Heirs might anticipate getting a check or beloved heirloom in a week or two, so it comes as an unwelcome surprise when the estate administration takes much longer. You can manage this by letting them know early in the process what you expect regarding the timeline for securing the assets, paying bills and creditors, and making distributions.
3. Maintain clear records
Depending on the state, the executor may need to submit an estate inventory or accounting to the court throughout the probate process. Even if the court does not require it, the heirs could request a record of the estate transactions.
Most heirs want to know the total value and the different items in the estate. Accordingly, take care when adding up assets to present an accurate picture to anyone who requests it.
Transparent accounting also increases the likelihood that you will make distributions and pay the estate’s expenses accurately.
One easy way to improve accounting is to open an estate account. It gives the executor a place to put assets and a way to pay bills and keeps transactions separate from their finances.
4. Don’t forget the creditors
Most media and pop culture references to estate administration focus on distributing funds. Unfortunately, being an executor is much more than sitting behind a big desk and handing out inheritances – paying the bills can form the bulk of your duties.
Much to the disappointment of many heirs, debts due to creditors usually take priority over distributions to heirs.
Each state sets the length of time a creditor has to file a claim against the estate and can require that executors provide notice to the creditors. The notice lets the creditors know that an estate exists and how they can contact the executor to make a claim. In some states, the notice to creditors shortens the claims window from a year after the decedent’s death to a few months from the date of the notice.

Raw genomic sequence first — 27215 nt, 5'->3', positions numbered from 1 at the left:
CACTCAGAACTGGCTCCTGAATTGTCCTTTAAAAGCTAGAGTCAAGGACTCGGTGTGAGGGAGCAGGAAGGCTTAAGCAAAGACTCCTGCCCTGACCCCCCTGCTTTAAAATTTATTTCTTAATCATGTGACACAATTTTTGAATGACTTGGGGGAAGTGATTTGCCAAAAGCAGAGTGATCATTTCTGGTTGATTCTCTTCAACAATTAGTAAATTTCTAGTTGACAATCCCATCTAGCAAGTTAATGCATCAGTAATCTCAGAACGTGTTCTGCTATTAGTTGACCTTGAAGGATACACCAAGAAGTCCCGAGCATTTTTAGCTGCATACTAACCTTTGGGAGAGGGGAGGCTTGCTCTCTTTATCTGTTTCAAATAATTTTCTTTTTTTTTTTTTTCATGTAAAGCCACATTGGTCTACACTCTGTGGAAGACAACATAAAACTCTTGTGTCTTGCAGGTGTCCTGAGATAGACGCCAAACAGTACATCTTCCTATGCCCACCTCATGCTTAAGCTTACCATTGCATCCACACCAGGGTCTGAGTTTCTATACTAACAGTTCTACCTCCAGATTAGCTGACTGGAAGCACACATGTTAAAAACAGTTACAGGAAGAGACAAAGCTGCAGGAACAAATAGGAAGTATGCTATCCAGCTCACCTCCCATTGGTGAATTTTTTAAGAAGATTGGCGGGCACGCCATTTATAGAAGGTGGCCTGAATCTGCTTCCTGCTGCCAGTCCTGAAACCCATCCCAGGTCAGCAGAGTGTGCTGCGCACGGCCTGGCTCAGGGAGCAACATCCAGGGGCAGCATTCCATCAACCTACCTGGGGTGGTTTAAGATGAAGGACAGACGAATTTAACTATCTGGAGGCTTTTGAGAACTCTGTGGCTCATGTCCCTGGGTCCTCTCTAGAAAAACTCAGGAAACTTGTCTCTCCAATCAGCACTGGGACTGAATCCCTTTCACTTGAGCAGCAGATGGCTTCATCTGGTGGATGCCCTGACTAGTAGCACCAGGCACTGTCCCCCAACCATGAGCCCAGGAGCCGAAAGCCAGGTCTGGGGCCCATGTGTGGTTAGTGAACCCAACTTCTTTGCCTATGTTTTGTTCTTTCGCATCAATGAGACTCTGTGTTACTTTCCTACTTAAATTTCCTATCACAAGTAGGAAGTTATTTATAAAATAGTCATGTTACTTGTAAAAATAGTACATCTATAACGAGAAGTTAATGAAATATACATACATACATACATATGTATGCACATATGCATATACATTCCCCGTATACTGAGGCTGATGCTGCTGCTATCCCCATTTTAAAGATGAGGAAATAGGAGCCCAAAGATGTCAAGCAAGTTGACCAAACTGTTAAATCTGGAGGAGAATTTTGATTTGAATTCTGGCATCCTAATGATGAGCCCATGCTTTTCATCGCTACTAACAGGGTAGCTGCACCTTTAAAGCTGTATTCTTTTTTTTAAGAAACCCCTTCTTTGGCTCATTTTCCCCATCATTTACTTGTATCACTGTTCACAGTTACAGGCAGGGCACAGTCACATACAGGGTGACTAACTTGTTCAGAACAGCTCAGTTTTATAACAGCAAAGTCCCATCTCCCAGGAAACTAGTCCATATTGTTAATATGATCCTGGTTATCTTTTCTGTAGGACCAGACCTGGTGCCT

Once all the bills come in, some estates end up being insolvent. Executors then end up with the unenviable task of liquidating the estate to pay its debts and dealing with disappointed heirs.
5. Don’t make payments or distributions too soon
Unexpected claims against the estate can lead to an executor’s worst nightmare: the need to ask a beneficiary to return money or assets that you already distributed. Besides wounding your pride, it may not be successful – after all, the heir could quickly spend the money and not have it to give back.
While executors most often find themselves in this situation when they receive an unexpected claim from a creditor, it also happens when they forget that the estate may owe federal or state taxes.
Some executors balance this concern against the interests of heirs who want speedy payment by making partial distributions.
6. Be transparent about your fees
Every state allows executors to charge a fee for their work for an estate, and those fees may come out of the estate before beneficiaries receive any distributions. As a result, executor fees sometimes become a point of contention between the executors and heirs who feel shortchanged.
States follow one of two fee structures for executors.
In some places, executors can collect a fee based on the estate’s value. For example, Texas permits executors to charge five percent of the estate’s value.
Often, state probate laws create a tiered basis where the percentage decreases as the estate increases. This recognizes that executors encounter a lot of work upfront to get the estate started but that a bank account with $100,000 isn’t harder to deal with than one with $10,000.